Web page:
NONE

1996-08-01T23:59:59.000Z

246

Tank characterization report for single-shell tank 241-BY-104  

SciTech Connect (OSTI)

This characterization report summarizes the available information on the historical uses, current status, and the sampling and analysis results of waste contained in underground storage tank 241-BY-104. This report supports the requirements of the Hanford Federal Facility Agreement and Consent Order, Milestone M-44-09. Tank 241-BY-104 is one of 12 single-shell tanks located in the BY-Tank Farm in the 200 East Area of the Hanford Site. Tank 241-BY-104 entered service in the first quarter of 1950 with a transfer of metal waste from an unknown source. Through cascading, the tank was full of metal waste by the second quarter of 1951. The waste was sluiced in the second quarter of 1954. Uranium recovery (tributyl phosphate) waste was sent from tank 241-BY-107 during the second quarter of 1955 and from tank 241-BY-110 during the third quarter of 1955. Most of this waste was sent to a crib during the fourth quarter of 1955. During the third and fourth quarters of 1956 and the second and third quarters of 1957, the tank received waste from the in-plant ferrocyanide scavenging process (PFeCN2) from tanks 241-BY-106, -107, -108, and -110. This waste type is predicted to compose the bottom layer of waste currently in the tank. The tank received PUREX cladding waste (CWP) periodically from 1961 to 1968. Ion-exchange waste from cesium recovery operations was received from tank 241-BX-104 during the second and third quarters of 1968. Tank 241-BY-104 received evaporator bottoms waste from the in-tank solidification process that was conducted in the BY-Tank Farm 0247from tanks 241 -BY- 109 and 241 -BY- 1 12 from 1970 to 1974. The upper portion of tank waste is predicted to be composed of BY saltcake. Tank 241-BY-104 was declared inactive in 1977. Waste was saltwell pumped from the tank during the third quarter of 1982 and the fourth quarter of 1985. Table ES-1 and Figure ES-1 describe tank 241-BY-104 and its status. The tank has an operating capacity of 2,869 kL and presently contains an estimated 1,234 kL of noncomplexed waste. Of this total volume, 568 kL are estimated to be sludge and 666 kL are estimated to be saltcake. The Hanlon values are not used because they are inconsistent with waste surface level measurements, and they will not be updated until the tank level stabilizes and the new surface photos are taken. This report summarizes the collection and analysis of two rotary-mode core samples obtained in October and November 1995 and reported in the Final Report for Tank 241-BY-104, Rotary Mode Cores 116 and 117. Cores 116 and 117 were obtained from risers 5 and IIA, respectively. The sampling event was performed to satisfy the requirements listed in the following documents: Tank Safety Screening Data Quality Objective , Data Requirements for the Ferrocyanide Safety Issue Developed through the Data Quality Objective Process, Data Quality Objective to Support Resolution of the Organic Fuel Rich Tank Safety Issue, Test Plan for Samples from Hanford Waste Tanks 241-BY-103, BY-104, BY-105, BY-106, BY-108, BY-110, YY-103, U-105, U-107, U-108, and U-109.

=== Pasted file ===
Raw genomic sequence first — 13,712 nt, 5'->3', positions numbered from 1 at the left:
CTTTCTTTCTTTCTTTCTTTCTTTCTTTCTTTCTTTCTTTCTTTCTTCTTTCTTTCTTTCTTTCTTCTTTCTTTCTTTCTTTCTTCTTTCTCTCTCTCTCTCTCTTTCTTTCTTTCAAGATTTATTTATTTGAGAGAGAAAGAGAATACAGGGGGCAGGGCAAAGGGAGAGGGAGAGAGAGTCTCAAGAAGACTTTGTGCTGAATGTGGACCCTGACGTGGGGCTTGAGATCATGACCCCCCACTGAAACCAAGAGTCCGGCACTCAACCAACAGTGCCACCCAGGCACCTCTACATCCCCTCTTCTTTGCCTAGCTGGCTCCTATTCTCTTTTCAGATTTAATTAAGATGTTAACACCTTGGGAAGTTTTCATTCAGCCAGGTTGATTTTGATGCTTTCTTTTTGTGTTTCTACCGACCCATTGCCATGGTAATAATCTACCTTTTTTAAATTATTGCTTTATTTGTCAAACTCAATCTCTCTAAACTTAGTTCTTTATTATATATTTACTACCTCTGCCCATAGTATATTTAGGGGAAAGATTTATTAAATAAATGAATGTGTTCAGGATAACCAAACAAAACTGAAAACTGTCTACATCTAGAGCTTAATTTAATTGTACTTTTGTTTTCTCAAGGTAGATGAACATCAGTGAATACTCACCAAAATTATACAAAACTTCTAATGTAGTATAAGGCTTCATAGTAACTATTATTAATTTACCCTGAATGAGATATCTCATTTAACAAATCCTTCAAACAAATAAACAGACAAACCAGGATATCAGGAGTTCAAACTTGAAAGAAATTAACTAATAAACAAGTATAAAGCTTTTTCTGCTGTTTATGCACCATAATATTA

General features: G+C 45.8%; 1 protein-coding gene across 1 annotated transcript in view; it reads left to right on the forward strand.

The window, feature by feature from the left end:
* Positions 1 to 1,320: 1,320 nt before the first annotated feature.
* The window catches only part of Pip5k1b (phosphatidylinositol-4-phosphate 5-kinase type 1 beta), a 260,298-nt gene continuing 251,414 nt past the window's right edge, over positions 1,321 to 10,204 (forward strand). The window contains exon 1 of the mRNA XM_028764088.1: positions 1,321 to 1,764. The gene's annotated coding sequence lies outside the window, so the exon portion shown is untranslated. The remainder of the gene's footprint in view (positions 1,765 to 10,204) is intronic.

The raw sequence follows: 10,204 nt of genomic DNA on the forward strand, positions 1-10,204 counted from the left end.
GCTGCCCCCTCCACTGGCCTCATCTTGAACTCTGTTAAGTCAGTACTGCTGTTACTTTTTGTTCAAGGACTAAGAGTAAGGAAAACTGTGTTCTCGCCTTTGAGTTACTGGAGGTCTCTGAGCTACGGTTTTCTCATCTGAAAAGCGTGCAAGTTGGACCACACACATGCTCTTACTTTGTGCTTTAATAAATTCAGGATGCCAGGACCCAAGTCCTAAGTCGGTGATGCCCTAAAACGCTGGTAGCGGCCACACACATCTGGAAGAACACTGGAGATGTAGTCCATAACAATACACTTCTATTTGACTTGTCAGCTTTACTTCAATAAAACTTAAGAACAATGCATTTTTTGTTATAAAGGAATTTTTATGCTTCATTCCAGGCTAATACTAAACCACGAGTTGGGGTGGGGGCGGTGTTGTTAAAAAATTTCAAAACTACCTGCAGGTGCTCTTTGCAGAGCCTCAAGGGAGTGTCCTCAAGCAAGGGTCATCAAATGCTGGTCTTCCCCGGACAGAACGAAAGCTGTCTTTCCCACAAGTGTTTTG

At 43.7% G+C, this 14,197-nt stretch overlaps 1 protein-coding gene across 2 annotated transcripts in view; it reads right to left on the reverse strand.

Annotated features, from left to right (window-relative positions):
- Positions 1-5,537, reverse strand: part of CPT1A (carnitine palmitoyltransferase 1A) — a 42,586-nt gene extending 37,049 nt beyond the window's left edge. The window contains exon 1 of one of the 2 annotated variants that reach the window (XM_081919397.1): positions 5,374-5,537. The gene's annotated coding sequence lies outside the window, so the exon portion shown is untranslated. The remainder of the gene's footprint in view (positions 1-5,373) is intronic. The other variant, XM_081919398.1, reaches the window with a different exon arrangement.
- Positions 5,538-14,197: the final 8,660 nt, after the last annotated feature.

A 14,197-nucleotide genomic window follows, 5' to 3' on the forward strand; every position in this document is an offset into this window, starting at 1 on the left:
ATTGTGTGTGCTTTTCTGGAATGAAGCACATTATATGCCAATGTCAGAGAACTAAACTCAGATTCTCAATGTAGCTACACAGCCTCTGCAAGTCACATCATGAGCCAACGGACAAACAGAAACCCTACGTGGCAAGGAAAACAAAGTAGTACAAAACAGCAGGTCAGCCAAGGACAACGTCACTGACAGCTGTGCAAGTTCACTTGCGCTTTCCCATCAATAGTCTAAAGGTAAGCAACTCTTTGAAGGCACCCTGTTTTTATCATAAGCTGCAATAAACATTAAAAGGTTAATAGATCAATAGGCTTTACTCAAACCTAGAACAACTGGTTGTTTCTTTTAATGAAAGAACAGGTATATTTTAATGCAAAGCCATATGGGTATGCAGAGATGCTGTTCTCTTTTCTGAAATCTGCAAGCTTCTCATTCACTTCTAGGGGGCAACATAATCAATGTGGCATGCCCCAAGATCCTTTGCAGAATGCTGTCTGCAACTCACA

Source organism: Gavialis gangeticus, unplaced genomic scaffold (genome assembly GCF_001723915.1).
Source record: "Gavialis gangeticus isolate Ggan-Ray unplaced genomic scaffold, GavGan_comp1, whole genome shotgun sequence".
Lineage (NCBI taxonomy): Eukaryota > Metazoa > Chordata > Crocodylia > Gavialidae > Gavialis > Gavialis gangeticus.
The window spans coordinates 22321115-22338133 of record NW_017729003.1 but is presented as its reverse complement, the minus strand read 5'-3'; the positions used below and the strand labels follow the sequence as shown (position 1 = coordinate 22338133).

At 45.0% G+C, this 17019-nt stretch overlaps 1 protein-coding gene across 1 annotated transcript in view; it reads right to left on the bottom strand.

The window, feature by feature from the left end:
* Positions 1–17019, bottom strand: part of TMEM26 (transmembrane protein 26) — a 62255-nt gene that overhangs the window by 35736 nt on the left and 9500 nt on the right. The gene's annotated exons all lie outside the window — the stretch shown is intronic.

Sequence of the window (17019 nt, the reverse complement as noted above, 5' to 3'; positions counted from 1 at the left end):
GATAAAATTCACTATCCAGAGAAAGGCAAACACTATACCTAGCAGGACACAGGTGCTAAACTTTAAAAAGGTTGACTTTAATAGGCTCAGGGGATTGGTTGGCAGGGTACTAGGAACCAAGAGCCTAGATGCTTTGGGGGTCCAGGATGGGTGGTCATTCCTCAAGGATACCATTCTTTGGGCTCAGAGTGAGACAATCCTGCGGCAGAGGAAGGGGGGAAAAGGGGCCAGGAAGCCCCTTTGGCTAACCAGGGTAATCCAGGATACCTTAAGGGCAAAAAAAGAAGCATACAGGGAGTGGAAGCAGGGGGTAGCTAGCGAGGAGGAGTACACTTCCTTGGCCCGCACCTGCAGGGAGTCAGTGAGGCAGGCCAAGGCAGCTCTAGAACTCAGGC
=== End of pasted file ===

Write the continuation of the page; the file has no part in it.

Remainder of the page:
Benar, C.J.

1996-09-26T23:59:59.000Z

247

Underground Storage Tank Regulations for the Certification of Persons Who Install, Alter, and Remove Underground Storage Tanks (Mississippi)